I can never be an astronaut. I am not wired for it, nor do I have the discipline to maintain that peak physical fitness (among a few of my other genetic defects, that disqualify me). But, I'm not going to waste my time and my life trying to be an astronaut. Trying again and again and again and again and again to no avail, for no purpose, on something that just isn't possible.
i'm not going to tell someone they shouldn't try to do anything. if they want to try and make something fun for others to enjoy that's fine by me. im not saying everyone will be successful but i don't think everyone will fail either.

so you believe humans can mimic the flight of a bird but no one can see how something like a fishing mini game was done and mimic it? no one can mimic a card game? how has it not been done? when it's been literally been done over and over again? i really don't understand that mindset, and i disagree 1000% not just AAA games but even recent indie games not just rpg maker come out with games that include mini games.

knowing your limitations and finding ways around them are different things. maybe you can't be an astronaut but you could still work with a space program. for 1000's of years people been finding ways to do things no one thought they could do. a game of blackjack isn't that complicated, neither are most other mini games that get developed.

I'm not saying a mini-game can't be implmented well. But so few ever pull it off, that you may as well be promoting buying lottery tickets. Sure... SOME people win the big jackpot... but that doesn't mean you should spend your money buying dozens of tickets every week in the HOPE that it'll be you.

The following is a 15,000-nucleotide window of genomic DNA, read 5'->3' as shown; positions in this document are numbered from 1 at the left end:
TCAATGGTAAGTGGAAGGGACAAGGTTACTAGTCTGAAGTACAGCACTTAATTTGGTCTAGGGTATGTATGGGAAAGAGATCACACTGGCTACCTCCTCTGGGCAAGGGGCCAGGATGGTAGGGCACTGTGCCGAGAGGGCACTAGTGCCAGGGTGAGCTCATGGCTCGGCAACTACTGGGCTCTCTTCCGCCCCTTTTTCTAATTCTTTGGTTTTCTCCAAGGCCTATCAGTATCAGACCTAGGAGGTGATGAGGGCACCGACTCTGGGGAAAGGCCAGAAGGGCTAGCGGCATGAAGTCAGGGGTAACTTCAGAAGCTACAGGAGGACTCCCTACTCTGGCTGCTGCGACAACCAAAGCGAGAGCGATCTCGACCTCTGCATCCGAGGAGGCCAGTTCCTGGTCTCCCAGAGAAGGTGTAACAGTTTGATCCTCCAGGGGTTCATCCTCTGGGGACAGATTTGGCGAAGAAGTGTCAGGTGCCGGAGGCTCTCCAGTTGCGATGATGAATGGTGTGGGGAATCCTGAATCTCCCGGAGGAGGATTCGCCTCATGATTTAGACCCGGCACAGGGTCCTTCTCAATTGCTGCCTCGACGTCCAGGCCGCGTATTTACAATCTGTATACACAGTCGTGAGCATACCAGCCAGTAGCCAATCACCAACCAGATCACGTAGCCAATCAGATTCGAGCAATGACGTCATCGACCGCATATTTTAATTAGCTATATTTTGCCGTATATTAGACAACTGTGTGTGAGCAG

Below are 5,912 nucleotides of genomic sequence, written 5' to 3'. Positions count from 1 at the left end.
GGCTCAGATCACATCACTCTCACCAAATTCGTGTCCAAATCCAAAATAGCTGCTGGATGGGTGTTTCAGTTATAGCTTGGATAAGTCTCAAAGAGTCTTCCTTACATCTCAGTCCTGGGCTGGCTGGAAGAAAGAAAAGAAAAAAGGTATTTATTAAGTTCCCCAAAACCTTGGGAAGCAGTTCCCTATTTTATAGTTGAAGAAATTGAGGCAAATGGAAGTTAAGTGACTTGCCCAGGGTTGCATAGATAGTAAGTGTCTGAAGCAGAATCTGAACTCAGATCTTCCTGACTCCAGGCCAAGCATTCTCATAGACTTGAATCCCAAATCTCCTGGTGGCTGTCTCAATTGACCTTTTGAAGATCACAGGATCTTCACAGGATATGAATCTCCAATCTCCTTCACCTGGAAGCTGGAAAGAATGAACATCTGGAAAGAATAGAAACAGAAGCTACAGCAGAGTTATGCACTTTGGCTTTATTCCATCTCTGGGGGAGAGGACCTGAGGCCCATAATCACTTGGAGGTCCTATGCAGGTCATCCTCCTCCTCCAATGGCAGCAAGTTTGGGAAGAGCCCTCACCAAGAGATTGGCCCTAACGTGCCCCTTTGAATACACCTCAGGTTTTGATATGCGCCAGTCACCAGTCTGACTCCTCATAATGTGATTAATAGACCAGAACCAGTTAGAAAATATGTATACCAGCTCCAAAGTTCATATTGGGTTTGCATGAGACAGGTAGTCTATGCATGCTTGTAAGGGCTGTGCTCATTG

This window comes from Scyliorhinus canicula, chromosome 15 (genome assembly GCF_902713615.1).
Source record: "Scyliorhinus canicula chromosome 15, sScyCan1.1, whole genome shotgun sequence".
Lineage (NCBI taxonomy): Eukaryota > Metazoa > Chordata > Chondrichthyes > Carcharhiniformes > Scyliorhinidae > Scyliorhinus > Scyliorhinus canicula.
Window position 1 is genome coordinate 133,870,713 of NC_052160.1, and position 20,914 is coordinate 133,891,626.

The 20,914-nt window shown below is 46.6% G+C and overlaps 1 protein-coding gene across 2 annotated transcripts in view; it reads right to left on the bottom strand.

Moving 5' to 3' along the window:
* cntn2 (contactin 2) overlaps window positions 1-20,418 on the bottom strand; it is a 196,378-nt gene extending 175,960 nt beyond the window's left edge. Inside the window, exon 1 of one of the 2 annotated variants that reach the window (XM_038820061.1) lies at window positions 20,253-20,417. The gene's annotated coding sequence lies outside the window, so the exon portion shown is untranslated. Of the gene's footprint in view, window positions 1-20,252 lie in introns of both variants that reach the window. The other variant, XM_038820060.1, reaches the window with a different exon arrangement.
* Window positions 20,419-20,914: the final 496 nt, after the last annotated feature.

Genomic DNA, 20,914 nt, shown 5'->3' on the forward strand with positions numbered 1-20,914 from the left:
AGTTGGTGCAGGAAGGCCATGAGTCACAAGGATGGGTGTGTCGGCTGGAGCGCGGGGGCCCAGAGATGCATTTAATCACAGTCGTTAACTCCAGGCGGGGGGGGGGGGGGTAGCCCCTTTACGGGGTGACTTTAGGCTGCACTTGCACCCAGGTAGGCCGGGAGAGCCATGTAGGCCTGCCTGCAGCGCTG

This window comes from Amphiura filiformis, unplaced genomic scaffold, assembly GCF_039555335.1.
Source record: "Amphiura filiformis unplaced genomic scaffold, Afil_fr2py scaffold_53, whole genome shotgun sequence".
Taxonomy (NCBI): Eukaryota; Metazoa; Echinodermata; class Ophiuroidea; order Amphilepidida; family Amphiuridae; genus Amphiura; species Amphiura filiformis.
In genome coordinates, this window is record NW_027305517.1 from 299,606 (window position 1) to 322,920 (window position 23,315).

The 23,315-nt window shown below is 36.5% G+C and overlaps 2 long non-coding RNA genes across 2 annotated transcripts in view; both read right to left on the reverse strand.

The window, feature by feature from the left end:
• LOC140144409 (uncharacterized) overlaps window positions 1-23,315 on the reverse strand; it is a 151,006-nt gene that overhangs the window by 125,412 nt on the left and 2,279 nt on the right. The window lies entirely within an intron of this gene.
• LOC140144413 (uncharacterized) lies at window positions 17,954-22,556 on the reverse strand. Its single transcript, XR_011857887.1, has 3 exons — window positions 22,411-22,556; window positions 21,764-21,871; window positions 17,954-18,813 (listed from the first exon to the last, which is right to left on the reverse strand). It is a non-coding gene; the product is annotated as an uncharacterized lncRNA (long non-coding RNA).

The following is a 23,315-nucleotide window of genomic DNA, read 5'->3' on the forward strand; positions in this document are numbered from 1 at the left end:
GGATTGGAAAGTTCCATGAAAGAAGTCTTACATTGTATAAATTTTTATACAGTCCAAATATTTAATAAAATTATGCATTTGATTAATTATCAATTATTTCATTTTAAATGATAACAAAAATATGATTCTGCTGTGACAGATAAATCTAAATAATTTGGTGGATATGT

So, unless you've got a very tangible skillset and mindset that would allow you to consistently pull that off... I simply recommend not wasting your time on it. Because... frankly... you're not qualified to pull it off, and you're only deluding yourself that you are.
skillsets can be taught and learned. yes some people are naturals at any given thing. you might not know how to start a fire but you can be taught. you might not know how to write a line of code but you can be taught.

i agree that it does take a certain mindset and a little determination to achieve your goal, and not everyone has that. but motivating others can be a powerful thing, you can change someone's mindset and make them feel more determined to complete the task. does it mean that they will? not always, but it's still worth doing.

anyway this is all i got to say on the subject, we can agree to disagree. i didn't want to have a full on debate on here. if you still want to discuss more feel free to message me. sorry to the OP @Eden019 for derailing your thread a bit...
 

woootbm

Super Sand Legend
Veteran
Joined
Apr 26, 2014
Messages
384
Reaction score
353
First Language
English
Primarily Uses
RMMV
This whole thread is so much funnier than people realize. First of all, all the cases against mini-games use examples of "bad game design." And all the cases for mini-games are making examples of "good game design." So basically they're bad if they're bad BUT they're good if they're good? No kidding.

The main thing us amateur dev's need to focus on is figuring out how to make our gameplay enjoyable. If the primary gameplay is bad, why would you try to add secondary or tertiary ones?


There also is this question of "what purpose do mini-games serve, anyway?" That's simple: to shake things up. You don't want players doing the "same thing" for too long. It's one of the reasons high encounter rates are so hated. Even if the combat is great, people want more out of an RPG. It helps pacing. Players need both highs and lows. Calm parts and stormy parts. Tension and relief. Mini-games offer some relief while also keeping the player engaged.

Also: if your game is short, don't even bother with mini-games. You don't want your tight experience to feel like it has padding. Padding should be a trick saved for longer games.
 

Vogie

Warper
Member
Joined
Nov 22, 2022
Messages
4
Reaction score
0
First Language
English
Primarily Uses
Other